The Last Of Us Part II is a video game. By nature, video games are not movies, books, sports, or anything else they can be compared to. Video games are a whole lot more than that. You can be a young woman killing a lot of people. You can be a sentient cup. You can be a spiky-haired cool dude with a large sword. You can even be a mean goose.
What I mean is, video games are multifaceted. They have so many more possibilities and permutations than any other art form, except maybe art itself. So, you would think the discussion around them would be nuanced, varied, and in-depth. Well, as I’m sure we all know, that is not the case. Video game discourse is frequently toxic, angry, misogynistic, racist, and downright abusive. If you’re like me, you probably think this is odd. Why are our beloved toys a vitriolic pool of hate and anger?
The Last Of Us Part II is an especially contentious video game facing a very loud backlash. Released to mostly glowing reviews, it has a critic score of 95 on Metacritic. There are a handful of reviews that don’t have scores (which therefore don’t affect the aggregated Metacritic score) which are the most critical. But the overall consensus is mostly positive.
However, if you look at the user score for the game on Metacritic, it’s currently at a 4.7 out of 10. Just a few days ago it was at 3.4. Clearly, there is a loud group of people who aren’t happy and have a weird outlet for that anger. And that’s OK! Lots of people have lots of opinions, including some of my colleagues. This is alongside our own review’s 10 out of 10. I’m not taking issue with different opinions. In fact, I am defending them. I want to see a more nuanced and healthy discussion.
But The Last Of Us Part II has faced an overwhelmingly loud backlash from a small group of people and tells us a lot about the often sad state of video game discussion. The first thing to note is that this backlash seems to have made no difference. It obviously comes from a loud minority. The Last Of Us Part II sold 4 million copies in 3 days, making it the fastest-selling PS4 exclusive ever. The question is, why was there such a backlash in the first place?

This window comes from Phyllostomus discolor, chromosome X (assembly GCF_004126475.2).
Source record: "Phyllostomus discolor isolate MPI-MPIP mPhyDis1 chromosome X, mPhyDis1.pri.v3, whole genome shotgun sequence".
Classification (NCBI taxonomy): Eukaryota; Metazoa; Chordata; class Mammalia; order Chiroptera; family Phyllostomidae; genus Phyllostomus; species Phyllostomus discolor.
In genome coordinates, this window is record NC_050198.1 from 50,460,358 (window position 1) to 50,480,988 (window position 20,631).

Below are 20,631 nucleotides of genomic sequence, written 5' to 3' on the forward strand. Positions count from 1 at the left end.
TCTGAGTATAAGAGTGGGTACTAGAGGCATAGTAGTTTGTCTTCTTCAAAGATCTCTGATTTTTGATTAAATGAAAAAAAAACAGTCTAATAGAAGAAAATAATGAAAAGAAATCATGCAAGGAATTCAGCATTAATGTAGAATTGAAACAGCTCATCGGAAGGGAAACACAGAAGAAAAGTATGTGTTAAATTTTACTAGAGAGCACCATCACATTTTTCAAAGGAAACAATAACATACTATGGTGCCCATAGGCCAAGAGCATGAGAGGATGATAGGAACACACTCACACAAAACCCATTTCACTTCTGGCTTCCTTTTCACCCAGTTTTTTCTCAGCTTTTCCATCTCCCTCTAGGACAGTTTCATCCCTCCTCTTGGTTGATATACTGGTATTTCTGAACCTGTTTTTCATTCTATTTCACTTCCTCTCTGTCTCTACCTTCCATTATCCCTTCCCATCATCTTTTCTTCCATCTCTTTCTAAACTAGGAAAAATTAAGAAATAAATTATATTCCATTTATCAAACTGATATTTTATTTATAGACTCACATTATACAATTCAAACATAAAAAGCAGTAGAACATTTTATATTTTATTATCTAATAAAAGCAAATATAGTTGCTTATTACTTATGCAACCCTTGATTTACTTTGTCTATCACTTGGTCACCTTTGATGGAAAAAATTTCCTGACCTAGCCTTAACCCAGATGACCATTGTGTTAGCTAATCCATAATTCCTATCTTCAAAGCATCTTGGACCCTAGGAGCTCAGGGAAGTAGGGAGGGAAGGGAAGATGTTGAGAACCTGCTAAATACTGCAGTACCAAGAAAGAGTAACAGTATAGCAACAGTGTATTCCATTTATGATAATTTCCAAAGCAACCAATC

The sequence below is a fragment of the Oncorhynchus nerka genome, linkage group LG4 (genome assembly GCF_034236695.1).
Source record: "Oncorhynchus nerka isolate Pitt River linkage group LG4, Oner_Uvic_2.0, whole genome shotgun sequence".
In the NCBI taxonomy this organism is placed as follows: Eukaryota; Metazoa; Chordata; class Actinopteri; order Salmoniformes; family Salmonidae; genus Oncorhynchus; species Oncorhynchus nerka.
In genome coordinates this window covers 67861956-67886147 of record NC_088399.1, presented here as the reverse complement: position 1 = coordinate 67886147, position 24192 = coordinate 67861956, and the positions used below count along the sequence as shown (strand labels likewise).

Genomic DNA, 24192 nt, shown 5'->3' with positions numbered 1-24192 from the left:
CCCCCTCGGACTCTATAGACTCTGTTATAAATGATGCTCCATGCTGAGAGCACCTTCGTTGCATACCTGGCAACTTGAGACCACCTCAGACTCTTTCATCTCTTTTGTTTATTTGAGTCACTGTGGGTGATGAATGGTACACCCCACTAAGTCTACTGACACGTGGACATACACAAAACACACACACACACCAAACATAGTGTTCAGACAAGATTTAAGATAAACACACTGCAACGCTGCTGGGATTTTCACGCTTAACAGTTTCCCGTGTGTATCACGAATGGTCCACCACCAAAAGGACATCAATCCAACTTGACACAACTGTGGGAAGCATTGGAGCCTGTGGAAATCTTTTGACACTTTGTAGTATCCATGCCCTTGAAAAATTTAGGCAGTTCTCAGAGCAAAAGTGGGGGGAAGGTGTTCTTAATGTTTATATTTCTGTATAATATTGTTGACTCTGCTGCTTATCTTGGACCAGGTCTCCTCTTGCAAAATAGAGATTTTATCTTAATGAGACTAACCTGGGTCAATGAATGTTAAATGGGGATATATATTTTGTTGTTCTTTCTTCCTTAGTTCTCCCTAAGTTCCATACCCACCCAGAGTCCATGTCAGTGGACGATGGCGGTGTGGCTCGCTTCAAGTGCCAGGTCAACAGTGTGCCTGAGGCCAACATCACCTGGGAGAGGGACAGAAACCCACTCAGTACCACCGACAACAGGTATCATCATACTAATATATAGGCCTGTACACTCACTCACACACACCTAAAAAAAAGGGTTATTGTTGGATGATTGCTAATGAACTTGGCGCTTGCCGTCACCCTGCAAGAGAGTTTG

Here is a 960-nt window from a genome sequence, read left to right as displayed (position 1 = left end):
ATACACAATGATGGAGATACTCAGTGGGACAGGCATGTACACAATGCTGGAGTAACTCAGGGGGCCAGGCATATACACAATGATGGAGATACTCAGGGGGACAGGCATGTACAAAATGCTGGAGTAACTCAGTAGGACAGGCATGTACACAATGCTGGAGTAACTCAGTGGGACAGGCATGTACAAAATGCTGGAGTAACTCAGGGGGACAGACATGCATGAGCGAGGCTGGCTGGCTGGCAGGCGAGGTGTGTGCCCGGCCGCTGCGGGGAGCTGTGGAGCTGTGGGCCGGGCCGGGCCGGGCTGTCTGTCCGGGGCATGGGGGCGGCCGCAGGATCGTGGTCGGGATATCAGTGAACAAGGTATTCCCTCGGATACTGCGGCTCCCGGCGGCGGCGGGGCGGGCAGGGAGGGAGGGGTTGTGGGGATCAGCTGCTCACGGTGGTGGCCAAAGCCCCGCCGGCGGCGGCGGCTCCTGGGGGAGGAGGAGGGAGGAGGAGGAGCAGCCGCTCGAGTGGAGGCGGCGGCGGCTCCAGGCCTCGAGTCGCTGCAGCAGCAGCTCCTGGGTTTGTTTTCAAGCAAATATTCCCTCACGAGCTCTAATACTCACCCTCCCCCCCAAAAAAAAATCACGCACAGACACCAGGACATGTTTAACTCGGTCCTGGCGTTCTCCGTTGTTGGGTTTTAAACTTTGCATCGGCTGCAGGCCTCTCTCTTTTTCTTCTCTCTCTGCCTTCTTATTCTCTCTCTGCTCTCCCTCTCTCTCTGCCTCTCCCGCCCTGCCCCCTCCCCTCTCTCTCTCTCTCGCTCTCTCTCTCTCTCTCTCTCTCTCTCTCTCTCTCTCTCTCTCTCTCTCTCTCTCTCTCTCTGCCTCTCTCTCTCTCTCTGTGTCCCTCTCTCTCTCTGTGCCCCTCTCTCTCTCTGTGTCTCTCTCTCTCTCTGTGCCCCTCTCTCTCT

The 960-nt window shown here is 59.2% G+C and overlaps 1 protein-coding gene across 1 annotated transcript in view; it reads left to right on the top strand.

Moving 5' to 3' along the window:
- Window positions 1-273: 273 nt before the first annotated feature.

Well, it clearly reflects the state of discourse in the majority of online arenas at the moment — the black and white nature of most discussions. You’re either left or right. You’re either a democrat or republican. You’re either a millennial or a boomer. You’re either wearing a mask or you’re a moron. (That last one’s mostly true).
There is an absolutism that has been present in online discussions for a while now and doesn’t allow for any nuance. Whoever shouts the simplest thing the loudest often wins. And that is what we see in discussions now. The reality is, however, that there is one side taking video games very seriously — and not in a way to elevate them as art, but rather to build barriers to what they should and should not be.
There was one line I found in an essay contributing to The Last Of Us Part II backlash that stated: “What really has me concerned though, and what I want to actually focus on is Naughty Dog pushing an SJW agenda with the Last of Us Part 2.” I’m not going to discuss whether that statement is true or not, because it just clearly isn’t. Imagine describing social justice as some conspiratorial agenda, and then ascribing it to a video game — no, I don’t understand it either.
The point is, the side of a discussion that vehemently hates something is often taking it too seriously. That is definitely the case here. I believe that The Last of Us Part II is clearly pushing the video game art form to new levels, which deserves to be seriously discussed. However, I don’t believe it, or any game for that matter, has a hidden political agenda.
I mean, hundreds of people make our beloved triple-A video games. Hundreds of people colluding to influence our moral or political beliefs is, well, not happening. At least not happening in video games. Whether it’s the fact the Ellie likes women or that the game tells us that lots of murder is bad, this is by no means an agenda. It’s just something it’s telling us, loud and clear.
I haven’t played The Last Of Us Part II, but I don’t like the violent backlash I’ve seen online. I’m still playing Xenoblade Chronicles: Definitive Edition. It is a super long game which I am enjoying very much. But still, reading these inane and po-faced arguments has made me want to respond. The hateful side of this argument clearly wants to tell this work of art what it should or should not be. That is a misguided way to look at any creation.
The reality is, we often react because we care. You’re reading this because you like video games. I’m writing this because I like them. If there’s a game I don’t like I just play something else. If you don’t like it, don’t play it. The game doesn’t owe you anything.